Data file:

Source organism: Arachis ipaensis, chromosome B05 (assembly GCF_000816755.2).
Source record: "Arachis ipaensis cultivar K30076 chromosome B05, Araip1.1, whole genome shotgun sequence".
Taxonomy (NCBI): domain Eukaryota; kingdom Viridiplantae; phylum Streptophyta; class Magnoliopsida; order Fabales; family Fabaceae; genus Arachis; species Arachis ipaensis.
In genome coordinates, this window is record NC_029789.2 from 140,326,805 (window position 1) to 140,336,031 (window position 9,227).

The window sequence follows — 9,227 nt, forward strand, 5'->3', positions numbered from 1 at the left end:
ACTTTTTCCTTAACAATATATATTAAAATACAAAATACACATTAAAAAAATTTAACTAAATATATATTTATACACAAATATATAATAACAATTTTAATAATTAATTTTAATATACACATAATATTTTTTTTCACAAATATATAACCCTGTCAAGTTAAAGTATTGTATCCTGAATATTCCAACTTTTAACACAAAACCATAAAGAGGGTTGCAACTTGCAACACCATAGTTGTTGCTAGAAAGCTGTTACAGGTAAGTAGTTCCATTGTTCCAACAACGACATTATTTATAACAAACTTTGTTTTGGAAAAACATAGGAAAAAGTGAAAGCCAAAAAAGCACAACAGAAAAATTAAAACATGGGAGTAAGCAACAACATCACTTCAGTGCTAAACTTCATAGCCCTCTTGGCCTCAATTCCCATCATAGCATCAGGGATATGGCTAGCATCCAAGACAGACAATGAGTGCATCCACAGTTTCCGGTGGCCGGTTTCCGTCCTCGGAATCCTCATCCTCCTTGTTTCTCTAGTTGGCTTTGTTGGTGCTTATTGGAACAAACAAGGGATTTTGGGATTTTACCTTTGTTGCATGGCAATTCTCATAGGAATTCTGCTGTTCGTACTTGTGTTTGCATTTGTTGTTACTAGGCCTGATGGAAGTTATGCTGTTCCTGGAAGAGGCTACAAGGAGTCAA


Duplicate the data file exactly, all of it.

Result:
Source organism: Arachis ipaensis, chromosome B05 (assembly GCF_000816755.2).
Source record: "Arachis ipaensis cultivar K30076 chromosome B05, Araip1.1, whole genome shotgun sequence".
Taxonomy (NCBI): domain Eukaryota; kingdom Viridiplantae; phylum Streptophyta; class Magnoliopsida; order Fabales; family Fabaceae; genus Arachis; species Arachis ipaensis.
In genome coordinates, this window is record NC_029789.2 from 140,326,805 (window position 1) to 140,336,031 (window position 9,227).

The window sequence follows — 9,227 nt, forward strand, 5'->3', positions numbered from 1 at the left end:
ACTTTTTCCTTAACAATATATATTAAAATACAAAATACACATTAAAAAAATTTAACTAAATATATATTTATACACAAATATATAATAACAATTTTAATAATTAATTTTAATATACACATAATATTTTTTTTCACAAATATATAACCCTGTCAAGTTAAAGTATTGTATCCTGAATATTCCAACTTTTAACACAAAACCATAAAGAGGGTTGCAACTTGCAACACCATAGTTGTTGCTAGAAAGCTGTTACAGGTAAGTAGTTCCATTGTTCCAACAACGACATTATTTATAACAAACTTTGTTTTGGAAAAACATAGGAAAAAGTGAAAGCCAAAAAAGCACAACAGAAAAATTAAAACATGGGAGTAAGCAACAACATCACTTCAGTGCTAAACTTCATAGCCCTCTTGGCCTCAATTCCCATCATAGCATCAGGGATATGGCTAGCATCCAAGACAGACAATGAGTGCATCCACAGTTTCCGGTGGCCGGTTTCCGTCCTCGGAATCCTCATCCTCCTTGTTTCTCTAGTTGGCTTTGTTGGTGCTTATTGGAACAAACAAGGGATTTTGGGATTTTACCTTTGTTGCATGGCAATTCTCATAGGAATTCTGCTGTTCGTACTTGTGTTTGCATTTGTTGTTACTAGGCCTGATGGAAGTTATGCTGTTCCTGGAAGAGGCTACAAGGAGTCAA